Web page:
It's one of the oldest jokes around. Brainy but ugly old university professor to pretty young blonde: “Why don't we make babies together? With my brains and your looks, they'd conquer the world one day.” Pretty young (and obviously not so dumb) blonde to university professor: “But what happens if they end up with my brains and your looks?”.
That's the thing about unlikely liaisons between two dissimilar parties – you never quite know what the results are going to be like. I was reminded of that when I received an invitation from Fiat's UK operation to try the latest version of the Compass, the smallest car to carry a Jeep badge. The Italian company has been the strategic partner of Jeep's parent company Chrysler since it took part in the faded US giant's rescue from Chapter 11 almost two years ago but it's still quite difficult to get used to the idea that these two rather different groups are now on the same team. Fiat stands for appealing small cars, and, through its other brands, which include Lancia and Alfa, Italian style. Chrysler though, represents the American mainstream, while Jeep is the longest-established name in the off-road business. It doesn't take a genius to work out that combining these Italian and American companies' characteristics could produce some very capable and interesting cars on the one hand or some complete duffers on the other, depending on how well the process is managed.
Given the long gestation period of the average new car programme, though, that's an issue for the future. The changes to the revised Compass don't show much in the way of Fiatisation at all. In fact there's more evidence in this car of continuing links to Chrysler's former partner and parent, Daimler, because the Compass' diesel engines come from Mercedes, which is no bad thing – although Fiat played a big role in developing the common rail technology that makes them such effective performers.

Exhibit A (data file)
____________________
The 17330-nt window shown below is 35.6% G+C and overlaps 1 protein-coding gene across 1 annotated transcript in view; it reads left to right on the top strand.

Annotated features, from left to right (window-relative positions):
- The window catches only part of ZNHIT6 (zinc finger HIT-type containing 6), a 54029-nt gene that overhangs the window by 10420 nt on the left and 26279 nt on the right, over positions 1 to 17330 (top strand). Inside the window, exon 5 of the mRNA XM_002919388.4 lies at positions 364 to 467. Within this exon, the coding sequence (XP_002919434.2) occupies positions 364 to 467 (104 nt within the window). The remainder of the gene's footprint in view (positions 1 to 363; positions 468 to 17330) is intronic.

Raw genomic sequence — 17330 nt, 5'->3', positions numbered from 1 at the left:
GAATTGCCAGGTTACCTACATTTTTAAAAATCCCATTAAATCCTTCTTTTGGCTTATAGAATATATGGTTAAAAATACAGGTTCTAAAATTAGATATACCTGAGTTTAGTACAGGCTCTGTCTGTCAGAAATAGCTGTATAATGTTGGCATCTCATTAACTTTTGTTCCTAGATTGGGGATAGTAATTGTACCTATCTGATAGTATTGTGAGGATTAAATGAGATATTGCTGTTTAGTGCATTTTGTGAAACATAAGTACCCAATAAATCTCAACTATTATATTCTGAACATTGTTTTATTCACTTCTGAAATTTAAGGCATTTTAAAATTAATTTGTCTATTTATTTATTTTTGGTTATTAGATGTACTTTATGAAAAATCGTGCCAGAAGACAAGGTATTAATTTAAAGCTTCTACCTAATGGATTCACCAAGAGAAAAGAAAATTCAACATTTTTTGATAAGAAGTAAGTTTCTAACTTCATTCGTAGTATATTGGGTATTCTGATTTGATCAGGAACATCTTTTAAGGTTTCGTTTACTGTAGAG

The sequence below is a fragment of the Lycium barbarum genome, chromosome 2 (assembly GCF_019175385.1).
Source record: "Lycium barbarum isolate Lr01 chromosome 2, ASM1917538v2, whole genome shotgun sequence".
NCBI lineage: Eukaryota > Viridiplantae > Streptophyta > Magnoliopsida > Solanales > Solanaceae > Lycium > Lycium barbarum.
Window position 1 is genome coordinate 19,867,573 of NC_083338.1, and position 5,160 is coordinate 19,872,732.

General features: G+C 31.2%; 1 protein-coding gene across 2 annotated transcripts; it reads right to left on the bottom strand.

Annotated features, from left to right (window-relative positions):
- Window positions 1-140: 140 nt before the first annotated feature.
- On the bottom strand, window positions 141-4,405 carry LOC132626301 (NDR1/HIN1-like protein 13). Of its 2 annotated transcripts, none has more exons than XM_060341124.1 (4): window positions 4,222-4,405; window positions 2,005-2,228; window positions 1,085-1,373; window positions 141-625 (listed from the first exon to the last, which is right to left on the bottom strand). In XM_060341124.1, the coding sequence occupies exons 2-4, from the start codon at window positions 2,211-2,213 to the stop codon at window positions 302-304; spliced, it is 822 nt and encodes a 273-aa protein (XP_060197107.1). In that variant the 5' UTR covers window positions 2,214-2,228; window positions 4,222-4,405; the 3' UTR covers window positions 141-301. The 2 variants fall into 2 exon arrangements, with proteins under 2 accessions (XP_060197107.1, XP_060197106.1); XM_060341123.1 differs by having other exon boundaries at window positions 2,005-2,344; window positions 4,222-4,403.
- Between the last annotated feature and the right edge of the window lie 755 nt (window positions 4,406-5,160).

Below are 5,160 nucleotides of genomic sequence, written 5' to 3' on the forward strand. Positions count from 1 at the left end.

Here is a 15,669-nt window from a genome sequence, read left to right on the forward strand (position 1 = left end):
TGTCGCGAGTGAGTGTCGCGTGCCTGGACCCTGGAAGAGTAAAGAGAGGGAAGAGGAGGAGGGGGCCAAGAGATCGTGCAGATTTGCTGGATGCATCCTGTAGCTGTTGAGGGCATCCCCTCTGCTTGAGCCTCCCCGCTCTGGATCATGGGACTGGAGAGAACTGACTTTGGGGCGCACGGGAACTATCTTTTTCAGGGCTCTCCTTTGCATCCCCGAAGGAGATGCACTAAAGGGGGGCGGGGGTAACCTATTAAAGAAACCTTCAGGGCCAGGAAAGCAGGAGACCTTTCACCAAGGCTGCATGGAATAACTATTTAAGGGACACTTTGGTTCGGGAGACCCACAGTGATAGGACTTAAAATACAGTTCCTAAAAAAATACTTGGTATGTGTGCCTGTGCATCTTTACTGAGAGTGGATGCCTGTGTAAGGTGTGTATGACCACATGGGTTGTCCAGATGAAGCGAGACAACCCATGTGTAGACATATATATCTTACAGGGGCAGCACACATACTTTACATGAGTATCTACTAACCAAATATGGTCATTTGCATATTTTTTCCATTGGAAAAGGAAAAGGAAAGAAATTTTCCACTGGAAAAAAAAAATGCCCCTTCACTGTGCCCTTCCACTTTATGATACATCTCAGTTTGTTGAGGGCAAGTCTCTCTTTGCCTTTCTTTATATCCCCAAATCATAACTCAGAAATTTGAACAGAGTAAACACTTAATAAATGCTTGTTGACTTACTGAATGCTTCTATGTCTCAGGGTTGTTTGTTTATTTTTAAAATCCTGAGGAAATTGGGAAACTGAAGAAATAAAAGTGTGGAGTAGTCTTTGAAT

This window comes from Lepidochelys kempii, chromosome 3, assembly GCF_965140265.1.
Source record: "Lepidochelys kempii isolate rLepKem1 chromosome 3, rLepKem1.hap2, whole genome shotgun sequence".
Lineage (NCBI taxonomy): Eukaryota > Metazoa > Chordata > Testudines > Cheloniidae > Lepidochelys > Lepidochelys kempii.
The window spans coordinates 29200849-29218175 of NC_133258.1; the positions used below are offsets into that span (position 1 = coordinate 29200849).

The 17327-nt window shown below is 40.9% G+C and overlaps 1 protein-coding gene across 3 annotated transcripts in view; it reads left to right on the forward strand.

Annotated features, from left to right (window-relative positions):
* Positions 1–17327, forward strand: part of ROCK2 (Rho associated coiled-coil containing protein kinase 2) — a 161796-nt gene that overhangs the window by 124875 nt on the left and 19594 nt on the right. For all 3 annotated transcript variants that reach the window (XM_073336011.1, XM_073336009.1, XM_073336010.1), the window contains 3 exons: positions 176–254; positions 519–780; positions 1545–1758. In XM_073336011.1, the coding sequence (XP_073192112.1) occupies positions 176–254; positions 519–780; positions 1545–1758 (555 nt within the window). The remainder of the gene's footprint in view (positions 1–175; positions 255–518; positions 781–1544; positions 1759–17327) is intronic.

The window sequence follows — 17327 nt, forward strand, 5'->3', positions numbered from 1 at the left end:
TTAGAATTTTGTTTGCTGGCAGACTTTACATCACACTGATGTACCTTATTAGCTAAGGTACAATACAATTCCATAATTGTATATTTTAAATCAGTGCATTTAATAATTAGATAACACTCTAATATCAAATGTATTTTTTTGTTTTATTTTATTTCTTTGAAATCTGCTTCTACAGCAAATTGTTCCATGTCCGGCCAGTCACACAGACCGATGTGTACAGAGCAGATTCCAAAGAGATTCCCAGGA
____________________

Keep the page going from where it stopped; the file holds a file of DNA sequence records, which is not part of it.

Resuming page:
So how exactly has the Compass been changed? Most obviously in terms of its frontal styling, which is now completely different. In place of the odd bug-eyed, round-headlamped look of the old Compass, this one has a handsome face that resembles that of the latest Grand Cherokee. It looks infinitely better. There are smaller styling tweaks all around the car as well, but it's the new nose that represents the main story. Another big change; the Compass is available in two-wheel drive form in Europe for the first time. Several manufacturers such as BMW and Kia have been offering versions of their SUVs without all-wheel drive for some time now but that's a step that's been far harder to take for Land Rover and Jeep, which built their reputations on extreme off-road performance. Land Rover recently finally decided to offer the Freelander in front-wheel drive form and now Jeep has followed suit with the Compass. Like Land Rover, Jeep is insisting that its 2WD cars still retain a good measure of off-road ability; I didn't have a chance to put this to the test, but it seems plausible as cross-country performance doesn't just rely on four-wheel drive but also on other factors such as ground clearance, the right choice of tyres and the toughening up or water-proofing of certain components.
I tried the 2.2 litre CRD diesel with four-wheel drive and a manual gearbox. The other options are a 2-litre 2WD manual petrol, a 2.2 CRD with 134 horsepower and 2WD (the diesel fitted to 4WD versions has 161 horsepower) and a 2.4 litre 4x4 petrol with a continuously variable automatic transmission. Prices range from £16,995 to £23,995 for a special limited edition 2.2 diesel 4x4 model intended to cash in on Jeep's seventieth birthday this year. That's pretty keen compared with rivals such as Ford's Kuga or Volkswagen's Tiguan, especially when you consider that the Compass is also pretty well equipped.
On the road, the Compass does OK – the diesel gives strong and refined performance, with perhaps just a little less polish than some others, and this car feels much more like its wieldy European rivals than the American off-road barges of old. What really lifts the Compass from the pack, though, isn't, frankly, the way it goes, but the unbeatable prestige, for an off-roader at least, of its Jeep badge and all that goes with it. The latest styling changes, by identifying the baby of the range more strongly in visual terms with Jeep's biggest, toughest models, only amplify the effect. It seems to work. Perhaps that's the lesson of the Compass. Don't make a Jeep more like a Fiat - just make a Jeep more like a Jeep.
Top speed: 125 mph
Acceleration: 0-62 mph in 9.8 seconds
Fuel consumption: 47.9 mpg
CO2 emissions: 172g/km
Price: Compass range from £16,995, 2.2 CRD £23,595